Offshore Processing Gets A Psychological Rating


The Gillard Government’s Expert Panel on Asylum Seekers was an opportunity to ensure that the processing of asylum claims is as just, timely and humane as possible, benefitting the vulnerable new citizens that we know most of these claimants will turn out to be.

The Australian Psychological Society submission, one of 300 made to the panel, recommended that the Government prioritise policies that protect human rights and minimise psychological harm. We called for "policies that provide refugees with viable alternatives to boarding boats in the first place would provide more durable solutions for asylum seekers and refugees in the region."

So has the panel’s report, and the Government’s response, achieved this aim?

Firstly, the APS welcomes the proposed increase in the refugee intake to at least 20,000 as the most significant component of the panel’s recommendations. Substantially increasing Australia’s refugee intake as a matter of urgency is a positive step that could help prevent vulnerable people boarding unsafe boats and ending up in a remote offshore location that has proved detrimental to the psychological health of detainees. From a mental health perspective, if refugees can access protection in a timely way in places like Indonesia, without resorting to putting their lives at risk or facing years in limbo, unnecessary trauma and distress will be avoided.

However, the proposal to return to offshore processing in centres in PNG and Nauru is particularly concerning.

For over a decade psychologists have advocated against the harmful impacts of immigration detention and expressed serious concerns that sending people for indefinite periods to off-shore locations risks exacerbating existing vulnerabilities, adding to their sense of fear and despair. There is no shortage of evidence about these adverse mental health effects, which can last well beyond the period of detention — especially for children.

The panel’s recognition of the need for the provision of "appropriate physical and mental health services" is a positive sign, and the APS particularly supports the provisions for asylum seekers in Nauru "who are determined to have special needs, or to be highly vulnerable…, to be transferred to Australia". However, given detention is in itself harmful, in may be that no mental health supports that are put in place can really be effective. Safe, ethical practice is necessarily compromised in an oppressive, psychologically unsafe, counterproductive environment.

Furthermore, the remoteness of offshore locations seriously restricts the access of mental health and other service providers, severely limiting:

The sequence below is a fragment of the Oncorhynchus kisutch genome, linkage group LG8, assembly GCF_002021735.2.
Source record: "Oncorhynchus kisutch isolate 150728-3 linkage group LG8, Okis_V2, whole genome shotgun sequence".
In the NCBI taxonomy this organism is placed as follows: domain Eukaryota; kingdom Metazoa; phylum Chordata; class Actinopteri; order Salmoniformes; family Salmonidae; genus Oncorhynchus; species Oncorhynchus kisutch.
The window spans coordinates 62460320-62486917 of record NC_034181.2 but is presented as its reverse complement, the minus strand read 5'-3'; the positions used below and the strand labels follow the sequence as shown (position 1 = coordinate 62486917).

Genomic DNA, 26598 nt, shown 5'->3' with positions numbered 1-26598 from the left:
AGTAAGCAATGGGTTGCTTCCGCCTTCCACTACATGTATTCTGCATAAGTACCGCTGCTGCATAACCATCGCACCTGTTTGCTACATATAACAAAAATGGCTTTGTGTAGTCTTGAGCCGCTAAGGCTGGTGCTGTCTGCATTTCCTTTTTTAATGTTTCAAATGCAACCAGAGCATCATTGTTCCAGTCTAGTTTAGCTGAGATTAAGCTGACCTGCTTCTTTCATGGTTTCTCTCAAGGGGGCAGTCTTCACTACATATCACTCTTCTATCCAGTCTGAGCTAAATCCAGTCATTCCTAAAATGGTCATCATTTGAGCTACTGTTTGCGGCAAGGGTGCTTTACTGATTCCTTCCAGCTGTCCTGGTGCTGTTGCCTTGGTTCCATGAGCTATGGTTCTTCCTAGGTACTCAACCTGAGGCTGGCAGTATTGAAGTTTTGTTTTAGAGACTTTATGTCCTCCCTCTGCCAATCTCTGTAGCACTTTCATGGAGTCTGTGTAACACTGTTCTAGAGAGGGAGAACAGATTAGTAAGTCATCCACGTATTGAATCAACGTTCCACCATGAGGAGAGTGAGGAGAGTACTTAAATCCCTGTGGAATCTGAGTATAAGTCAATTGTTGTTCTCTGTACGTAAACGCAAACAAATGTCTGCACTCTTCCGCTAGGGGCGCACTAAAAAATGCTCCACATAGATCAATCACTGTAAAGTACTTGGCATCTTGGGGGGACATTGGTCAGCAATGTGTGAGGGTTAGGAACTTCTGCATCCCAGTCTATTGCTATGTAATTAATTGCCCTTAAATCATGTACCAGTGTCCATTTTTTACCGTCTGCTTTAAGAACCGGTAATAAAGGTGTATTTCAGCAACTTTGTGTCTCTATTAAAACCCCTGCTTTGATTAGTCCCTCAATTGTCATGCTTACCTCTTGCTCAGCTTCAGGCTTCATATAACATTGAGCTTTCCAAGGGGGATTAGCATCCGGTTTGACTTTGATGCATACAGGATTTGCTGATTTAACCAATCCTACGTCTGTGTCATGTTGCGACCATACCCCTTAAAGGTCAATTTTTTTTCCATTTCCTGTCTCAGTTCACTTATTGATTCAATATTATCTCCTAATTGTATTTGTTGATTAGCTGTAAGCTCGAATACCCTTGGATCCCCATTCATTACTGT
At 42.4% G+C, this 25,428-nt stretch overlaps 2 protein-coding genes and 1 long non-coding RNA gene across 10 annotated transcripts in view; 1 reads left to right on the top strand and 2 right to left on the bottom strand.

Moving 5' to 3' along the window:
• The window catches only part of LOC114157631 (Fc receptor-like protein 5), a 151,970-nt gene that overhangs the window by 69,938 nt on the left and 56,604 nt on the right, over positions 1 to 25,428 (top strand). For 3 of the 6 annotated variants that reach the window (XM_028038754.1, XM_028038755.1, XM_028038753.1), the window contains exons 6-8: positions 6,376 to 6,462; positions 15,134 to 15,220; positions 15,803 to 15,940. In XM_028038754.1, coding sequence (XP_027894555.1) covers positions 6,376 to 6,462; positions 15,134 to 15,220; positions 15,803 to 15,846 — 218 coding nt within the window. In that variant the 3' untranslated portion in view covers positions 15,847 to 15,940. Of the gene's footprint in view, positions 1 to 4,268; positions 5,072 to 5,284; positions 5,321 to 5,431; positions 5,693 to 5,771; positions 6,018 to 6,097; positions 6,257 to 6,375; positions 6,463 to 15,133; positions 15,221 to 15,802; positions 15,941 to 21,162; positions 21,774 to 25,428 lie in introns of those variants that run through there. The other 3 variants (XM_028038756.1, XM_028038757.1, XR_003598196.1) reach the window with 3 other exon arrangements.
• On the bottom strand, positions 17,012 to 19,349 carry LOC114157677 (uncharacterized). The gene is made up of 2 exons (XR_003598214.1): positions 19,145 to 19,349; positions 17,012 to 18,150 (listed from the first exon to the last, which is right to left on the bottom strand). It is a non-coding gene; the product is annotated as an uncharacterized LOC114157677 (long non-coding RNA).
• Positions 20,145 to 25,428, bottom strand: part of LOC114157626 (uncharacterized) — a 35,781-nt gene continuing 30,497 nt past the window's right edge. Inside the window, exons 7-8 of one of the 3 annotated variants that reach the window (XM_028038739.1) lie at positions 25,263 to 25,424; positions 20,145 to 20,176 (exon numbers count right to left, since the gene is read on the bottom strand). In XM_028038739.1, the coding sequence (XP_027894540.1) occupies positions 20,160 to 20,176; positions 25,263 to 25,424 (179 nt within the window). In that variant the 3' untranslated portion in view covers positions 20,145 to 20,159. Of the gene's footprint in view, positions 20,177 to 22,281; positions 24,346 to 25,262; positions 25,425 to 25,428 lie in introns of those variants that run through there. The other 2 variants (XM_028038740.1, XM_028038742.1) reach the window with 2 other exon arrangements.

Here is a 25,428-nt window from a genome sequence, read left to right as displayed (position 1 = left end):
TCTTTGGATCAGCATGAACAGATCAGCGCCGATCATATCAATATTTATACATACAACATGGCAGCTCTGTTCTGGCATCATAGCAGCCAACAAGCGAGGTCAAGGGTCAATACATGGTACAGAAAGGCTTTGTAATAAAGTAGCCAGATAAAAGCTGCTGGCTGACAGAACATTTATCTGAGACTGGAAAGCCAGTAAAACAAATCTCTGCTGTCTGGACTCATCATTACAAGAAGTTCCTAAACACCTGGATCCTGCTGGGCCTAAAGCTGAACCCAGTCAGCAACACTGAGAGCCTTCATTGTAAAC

• Recruitment of quality, experienced, culturally competent health professionals;

• Adequate support and supervision for workers in isolated circumstances (parallel to those of detainees and guards/staff, setting up a hothouse for institutional tensions); and

• Working conditions (including gags on advocacy or public comment).

Although it has been indicated that there will be some degree of "freedom of movement" planned for detainees once on Nauru, it is difficult to see how that will be maintained.

The APS also has concerns about the impact of the Expert Panel’s recommendations involving removing family reunion concessions to those who arrive by boat. This measure must be examined closely to ensure it serves the intended purpose. We don’t want to inadvertently create a system that encourages more whole families to risk their lives coming by boat, or where family reunification becomes nigh impossible. Psychological research has highlighted the importance of family to individual mental health and wellbeing, and has specifically identified that family support is a strong predictor of long term positive adjustment and resilience among refugees settling in a new country.

Asylum seekers are human beings in highly precarious physical and emotional situations, fleeing home, country and often family for safety. As a nation we have signed on to protect them. Within that is an obligation not just to provide food and shelter and access to asylum processes, we must also ensure we protect their mental health and take measures that will foster their wellbeing and emotional stability. We have sufficient evidence to know what will help people flourish; we now must act on that evidence for the good of all.

Launched in 2004, New Matilda is one of Australia's oldest online independent publications. It's focus is on investigative journalism and analysis, with occasional smart arsery thrown in for reasons of sanity. New Matilda is owned and edited by Walkley Award and Human Rights Award winning journalist Chris Graham.